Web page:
The gemara questions what is the case where a zaken or choleh appoints someone else to do the avoda and eat the korbanos for him. If he is unable to do the avodah and eat, how can he appoint a shliach. The gemara concludes that he is able to do avoda and eat b'dochek, therefore avoda b'dochek which qualifies as avoda he can appoint a shliach for, but eating b'dochek which qualifies as over eating which is assur by kodshim he can't appoint a shliach for. The gemara seems to assume that the kohen who belongs to the mishmar must appoint a shliach to eat kodshim for him. The maharatz chiyus associates this with the gemara in nazir 12a that says that one must be able to do something himself in order to have the authority to appoint a shliach to do it for him. Based on this the Maharatz chiyus asks, the mitzvah of eating kodshim is not a mitzvah on the "gavra" rather it is a mitzvah that the "cheftzah" must be consumed (the chasam sofer and beis halevi discuss this issue in contrast to korban pesach). This is clear even from the gemara's assumption that the elderly kohen of the mishmar can appoint another kohen as his shliach to eat the kodshim for him, which certainly cannot be done by the mitzvah to eat matza because this mitzvah is not an obligation on the individual. But since it is just a mitzvah on the cheftzah that kodshim should be eaten, why is shlichus necessary to allow another kohen to eat from the korban?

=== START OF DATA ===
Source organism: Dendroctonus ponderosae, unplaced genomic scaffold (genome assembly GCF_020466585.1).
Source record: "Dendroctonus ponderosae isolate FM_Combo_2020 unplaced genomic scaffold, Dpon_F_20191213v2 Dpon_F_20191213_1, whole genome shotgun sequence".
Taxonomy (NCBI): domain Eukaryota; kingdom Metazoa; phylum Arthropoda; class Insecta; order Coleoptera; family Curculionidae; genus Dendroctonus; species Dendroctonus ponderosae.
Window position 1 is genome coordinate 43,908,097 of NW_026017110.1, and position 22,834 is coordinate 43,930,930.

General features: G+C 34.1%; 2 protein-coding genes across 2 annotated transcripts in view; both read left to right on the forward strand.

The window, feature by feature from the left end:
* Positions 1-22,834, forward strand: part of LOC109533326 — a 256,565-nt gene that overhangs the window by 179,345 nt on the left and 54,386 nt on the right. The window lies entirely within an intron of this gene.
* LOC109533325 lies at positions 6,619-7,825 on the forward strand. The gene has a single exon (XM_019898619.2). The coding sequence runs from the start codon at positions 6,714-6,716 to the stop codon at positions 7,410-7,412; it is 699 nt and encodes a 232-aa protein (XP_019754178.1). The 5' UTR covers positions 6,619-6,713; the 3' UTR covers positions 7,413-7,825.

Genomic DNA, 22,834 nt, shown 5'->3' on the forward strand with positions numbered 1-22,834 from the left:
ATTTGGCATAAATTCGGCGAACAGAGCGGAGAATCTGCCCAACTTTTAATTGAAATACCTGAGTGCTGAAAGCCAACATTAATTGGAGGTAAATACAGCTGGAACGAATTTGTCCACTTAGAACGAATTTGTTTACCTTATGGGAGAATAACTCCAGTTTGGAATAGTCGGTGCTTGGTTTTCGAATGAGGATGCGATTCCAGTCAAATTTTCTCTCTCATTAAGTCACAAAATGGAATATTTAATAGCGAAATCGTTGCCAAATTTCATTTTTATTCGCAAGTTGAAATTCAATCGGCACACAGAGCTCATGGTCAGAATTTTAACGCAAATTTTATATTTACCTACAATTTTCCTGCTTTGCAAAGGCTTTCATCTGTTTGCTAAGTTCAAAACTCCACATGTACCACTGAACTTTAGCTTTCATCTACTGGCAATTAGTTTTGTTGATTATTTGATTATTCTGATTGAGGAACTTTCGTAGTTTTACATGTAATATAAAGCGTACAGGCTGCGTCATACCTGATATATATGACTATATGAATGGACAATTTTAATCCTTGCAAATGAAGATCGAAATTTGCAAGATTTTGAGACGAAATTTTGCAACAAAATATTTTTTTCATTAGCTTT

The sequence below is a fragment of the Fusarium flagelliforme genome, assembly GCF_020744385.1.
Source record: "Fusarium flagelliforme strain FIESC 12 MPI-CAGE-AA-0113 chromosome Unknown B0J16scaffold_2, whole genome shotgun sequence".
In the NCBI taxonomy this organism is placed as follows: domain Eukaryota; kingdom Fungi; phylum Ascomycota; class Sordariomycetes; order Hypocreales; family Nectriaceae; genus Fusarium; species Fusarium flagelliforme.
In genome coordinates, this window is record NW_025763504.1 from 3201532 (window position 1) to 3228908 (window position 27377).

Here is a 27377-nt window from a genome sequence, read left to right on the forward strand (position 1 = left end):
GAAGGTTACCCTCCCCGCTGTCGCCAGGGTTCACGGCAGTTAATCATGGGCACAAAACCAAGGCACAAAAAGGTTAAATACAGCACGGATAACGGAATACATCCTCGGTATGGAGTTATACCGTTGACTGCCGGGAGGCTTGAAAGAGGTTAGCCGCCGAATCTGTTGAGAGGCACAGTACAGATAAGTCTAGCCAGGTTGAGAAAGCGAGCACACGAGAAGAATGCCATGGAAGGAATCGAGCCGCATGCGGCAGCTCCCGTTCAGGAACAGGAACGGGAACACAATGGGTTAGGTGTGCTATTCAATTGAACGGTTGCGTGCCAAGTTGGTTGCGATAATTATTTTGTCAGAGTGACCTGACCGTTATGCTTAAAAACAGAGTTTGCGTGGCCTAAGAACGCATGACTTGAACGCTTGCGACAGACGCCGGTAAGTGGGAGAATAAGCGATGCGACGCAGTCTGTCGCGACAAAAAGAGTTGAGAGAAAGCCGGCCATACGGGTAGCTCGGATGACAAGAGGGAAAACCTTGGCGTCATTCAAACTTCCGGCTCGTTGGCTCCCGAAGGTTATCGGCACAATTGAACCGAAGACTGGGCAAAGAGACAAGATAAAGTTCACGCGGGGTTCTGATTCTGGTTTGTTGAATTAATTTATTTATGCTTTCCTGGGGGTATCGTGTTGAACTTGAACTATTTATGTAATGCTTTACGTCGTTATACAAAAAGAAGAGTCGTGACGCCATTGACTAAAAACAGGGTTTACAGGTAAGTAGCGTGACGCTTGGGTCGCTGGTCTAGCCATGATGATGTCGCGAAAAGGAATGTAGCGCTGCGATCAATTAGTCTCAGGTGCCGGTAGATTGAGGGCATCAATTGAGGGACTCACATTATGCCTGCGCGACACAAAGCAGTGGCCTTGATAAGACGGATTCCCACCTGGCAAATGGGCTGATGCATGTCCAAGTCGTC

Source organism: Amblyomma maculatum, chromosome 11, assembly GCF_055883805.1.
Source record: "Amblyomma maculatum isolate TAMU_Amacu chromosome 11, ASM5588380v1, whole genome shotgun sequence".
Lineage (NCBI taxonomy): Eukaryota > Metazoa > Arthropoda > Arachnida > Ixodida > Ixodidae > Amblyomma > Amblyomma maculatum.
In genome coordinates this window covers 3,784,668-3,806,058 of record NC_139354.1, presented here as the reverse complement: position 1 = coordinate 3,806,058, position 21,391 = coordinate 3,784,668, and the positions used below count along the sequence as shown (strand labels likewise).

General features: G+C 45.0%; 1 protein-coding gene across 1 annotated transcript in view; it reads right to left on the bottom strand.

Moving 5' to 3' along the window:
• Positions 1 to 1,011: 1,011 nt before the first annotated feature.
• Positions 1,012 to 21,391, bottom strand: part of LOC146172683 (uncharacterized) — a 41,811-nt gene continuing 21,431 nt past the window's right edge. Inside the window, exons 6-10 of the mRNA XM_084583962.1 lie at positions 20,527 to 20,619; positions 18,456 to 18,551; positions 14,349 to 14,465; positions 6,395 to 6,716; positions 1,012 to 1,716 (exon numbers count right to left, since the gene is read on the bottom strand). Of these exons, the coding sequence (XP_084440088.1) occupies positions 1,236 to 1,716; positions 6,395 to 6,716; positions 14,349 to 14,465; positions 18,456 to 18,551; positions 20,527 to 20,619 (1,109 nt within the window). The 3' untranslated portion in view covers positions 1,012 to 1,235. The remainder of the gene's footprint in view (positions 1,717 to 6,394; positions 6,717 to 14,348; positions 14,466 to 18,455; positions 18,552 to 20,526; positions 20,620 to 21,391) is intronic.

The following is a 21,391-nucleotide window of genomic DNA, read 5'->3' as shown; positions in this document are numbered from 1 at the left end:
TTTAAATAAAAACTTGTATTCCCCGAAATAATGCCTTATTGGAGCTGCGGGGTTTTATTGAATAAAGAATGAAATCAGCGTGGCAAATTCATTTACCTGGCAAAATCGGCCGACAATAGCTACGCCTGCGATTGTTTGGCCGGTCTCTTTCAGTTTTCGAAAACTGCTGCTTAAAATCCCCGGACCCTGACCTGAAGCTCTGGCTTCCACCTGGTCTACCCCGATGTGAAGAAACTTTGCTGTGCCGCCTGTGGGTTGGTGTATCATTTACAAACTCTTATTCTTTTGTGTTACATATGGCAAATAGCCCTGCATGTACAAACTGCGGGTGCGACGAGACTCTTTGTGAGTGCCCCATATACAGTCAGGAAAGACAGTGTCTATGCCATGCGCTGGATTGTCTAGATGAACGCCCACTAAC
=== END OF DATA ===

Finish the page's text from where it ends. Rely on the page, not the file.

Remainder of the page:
It seems to me that this sugya is not at all connected to the inyan of shlichus. The term shlichus over here doesn't refer to the concept of appointing another kohen to stand in his place, rather it refers to the ownership of the rights to eat and the ability to pass on those rights to someone else. The gemara is not using the rule of nazir 12a that one must be able to do it himself in order to appoint a shliach, it is instead using the obvious rationale that one cannot gift to someone else something that he doesn't own. The ownership of the mishmar in kodshim is only when the individual is able to participate in that activity, whether it is avoda or eating, in which case he can offer those rights to someone else. But when he is unable to do avoda or eat, he is not considered someone who has ba'alus over that activity and therefore cannot pass it on to anyone else. Therefore, the gemara concludes that the case must be that he can do avoda b'dochek, so he can gift that right to a friend who is a kohen and not in that mishmar, but since his eating b'dochek would not make him eligible to eat kodshim, he doesn't own that right and cannot pass it on.